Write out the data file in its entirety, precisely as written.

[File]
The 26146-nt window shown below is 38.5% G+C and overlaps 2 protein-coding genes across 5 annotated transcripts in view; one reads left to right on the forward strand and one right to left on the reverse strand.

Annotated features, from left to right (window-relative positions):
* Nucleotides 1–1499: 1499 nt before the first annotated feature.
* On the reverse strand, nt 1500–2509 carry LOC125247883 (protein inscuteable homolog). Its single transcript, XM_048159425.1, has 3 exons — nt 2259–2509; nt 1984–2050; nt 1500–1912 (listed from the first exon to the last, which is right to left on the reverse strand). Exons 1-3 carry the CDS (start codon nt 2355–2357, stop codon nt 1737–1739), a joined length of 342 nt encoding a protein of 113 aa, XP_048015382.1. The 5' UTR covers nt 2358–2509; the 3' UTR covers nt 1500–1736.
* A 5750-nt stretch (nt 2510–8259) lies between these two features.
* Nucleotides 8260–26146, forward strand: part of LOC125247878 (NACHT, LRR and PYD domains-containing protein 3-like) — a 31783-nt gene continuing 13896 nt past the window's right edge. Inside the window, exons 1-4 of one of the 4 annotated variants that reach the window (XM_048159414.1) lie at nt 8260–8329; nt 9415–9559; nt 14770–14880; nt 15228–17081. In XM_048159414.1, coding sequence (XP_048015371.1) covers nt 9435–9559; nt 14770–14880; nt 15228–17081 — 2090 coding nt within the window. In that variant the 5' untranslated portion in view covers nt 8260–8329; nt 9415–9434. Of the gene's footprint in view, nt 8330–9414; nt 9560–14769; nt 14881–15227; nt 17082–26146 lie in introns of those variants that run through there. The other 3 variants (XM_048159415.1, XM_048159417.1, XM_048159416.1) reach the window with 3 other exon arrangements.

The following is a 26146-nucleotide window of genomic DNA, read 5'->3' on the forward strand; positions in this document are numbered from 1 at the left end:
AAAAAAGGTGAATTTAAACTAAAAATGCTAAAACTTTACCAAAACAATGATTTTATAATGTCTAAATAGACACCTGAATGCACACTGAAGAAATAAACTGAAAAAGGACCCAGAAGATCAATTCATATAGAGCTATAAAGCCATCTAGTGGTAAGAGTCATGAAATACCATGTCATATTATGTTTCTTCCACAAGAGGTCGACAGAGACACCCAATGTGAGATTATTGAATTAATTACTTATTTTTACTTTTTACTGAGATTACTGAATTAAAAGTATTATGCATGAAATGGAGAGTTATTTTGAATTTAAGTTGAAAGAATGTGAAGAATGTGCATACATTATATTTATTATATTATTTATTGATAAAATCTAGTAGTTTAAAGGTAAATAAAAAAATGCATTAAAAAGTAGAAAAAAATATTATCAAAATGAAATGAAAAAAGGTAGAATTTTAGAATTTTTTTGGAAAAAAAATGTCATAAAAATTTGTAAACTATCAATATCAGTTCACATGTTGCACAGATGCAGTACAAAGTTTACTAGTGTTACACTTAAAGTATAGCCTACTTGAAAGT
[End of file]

The 26146-nt window shown below is 38.5% G+C and overlaps 2 protein-coding genes across 5 annotated transcripts in view; one reads left to right on the forward strand and one right to left on the reverse strand.

Annotated features, from left to right (window-relative positions):
* Nucleotides 1–1499: 1499 nt before the first annotated feature.
* On the reverse strand, nt 1500–2509 carry LOC125247883 (protein inscuteable homolog). Its single transcript, XM_048159425.1, has 3 exons — nt 2259–2509; nt 1984–2050; nt 1500–1912 (listed from the first exon to the last, which is right to left on the reverse strand). Exons 1-3 carry the CDS (start codon nt 2355–2357, stop codon nt 1737–1739), a joined length of 342 nt encoding a protein of 113 aa, XP_048015382.1. The 5' UTR covers nt 2358–2509; the 3' UTR covers nt 1500–1736.
* A 5750-nt stretch (nt 2510–8259) lies between these two features.
* Nucleotides 8260–26146, forward strand: part of LOC125247878 (NACHT, LRR and PYD domains-containing protein 3-like) — a 31783-nt gene continuing 13896 nt past the window's right edge. Inside the window, exons 1-4 of one of the 4 annotated variants that reach the window (XM_048159414.1) lie at nt 8260–8329; nt 9415–9559; nt 14770–14880; nt 15228–17081. In XM_048159414.1, coding sequence (XP_048015371.1) covers nt 9435–9559; nt 14770–14880; nt 15228–17081 — 2090 coding nt within the window. In that variant the 5' untranslated portion in view covers nt 8260–8329; nt 9415–9434. Of the gene's footprint in view, nt 8330–9414; nt 9560–14769; nt 14881–15227; nt 17082–26146 lie in introns of those variants that run through there. The other 3 variants (XM_048159415.1, XM_048159417.1, XM_048159416.1) reach the window with 3 other exon arrangements.

The following is a 26146-nucleotide window of genomic DNA, read 5'->3' on the forward strand; positions in this document are numbered from 1 at the left end:
AAAAAAGGTGAATTTAAACTAAAAATGCTAAAACTTTACCAAAACAATGATTTTATAATGTCTAAATAGACACCTGAATGCACACTGAAGAAATAAACTGAAAAAGGACCCAGAAGATCAATTCATATAGAGCTATAAAGCCATCTAGTGGTAAGAGTCATGAAATACCATGTCATATTATGTTTCTTCCACAAGAGGTCGACAGAGACACCCAATGTGAGATTATTGAATTAATTACTTATTTTTACTTTTTACTGAGATTACTGAATTAAAAGTATTATGCATGAAATGGAGAGTTATTTTGAATTTAAGTTGAAAGAATGTGAAGAATGTGCATACATTATATTTATTATATTATTTATTGATAAAATCTAGTAGTTTAAAGGTAAATAAAAAAATGCATTAAAAAGTAGAAAAAAATATTATCAAAATGAAATGAAAAAAGGTAGAATTTTAGAATTTTTTTGGAAAAAAAATGTCATAAAAATTTGTAAACTATCAATATCAGTTCACATGTTGCACAGATGCAGTACAAAGTTTACTAGTGTTACACTTAAAGTATAGCCTACTTGAAAGT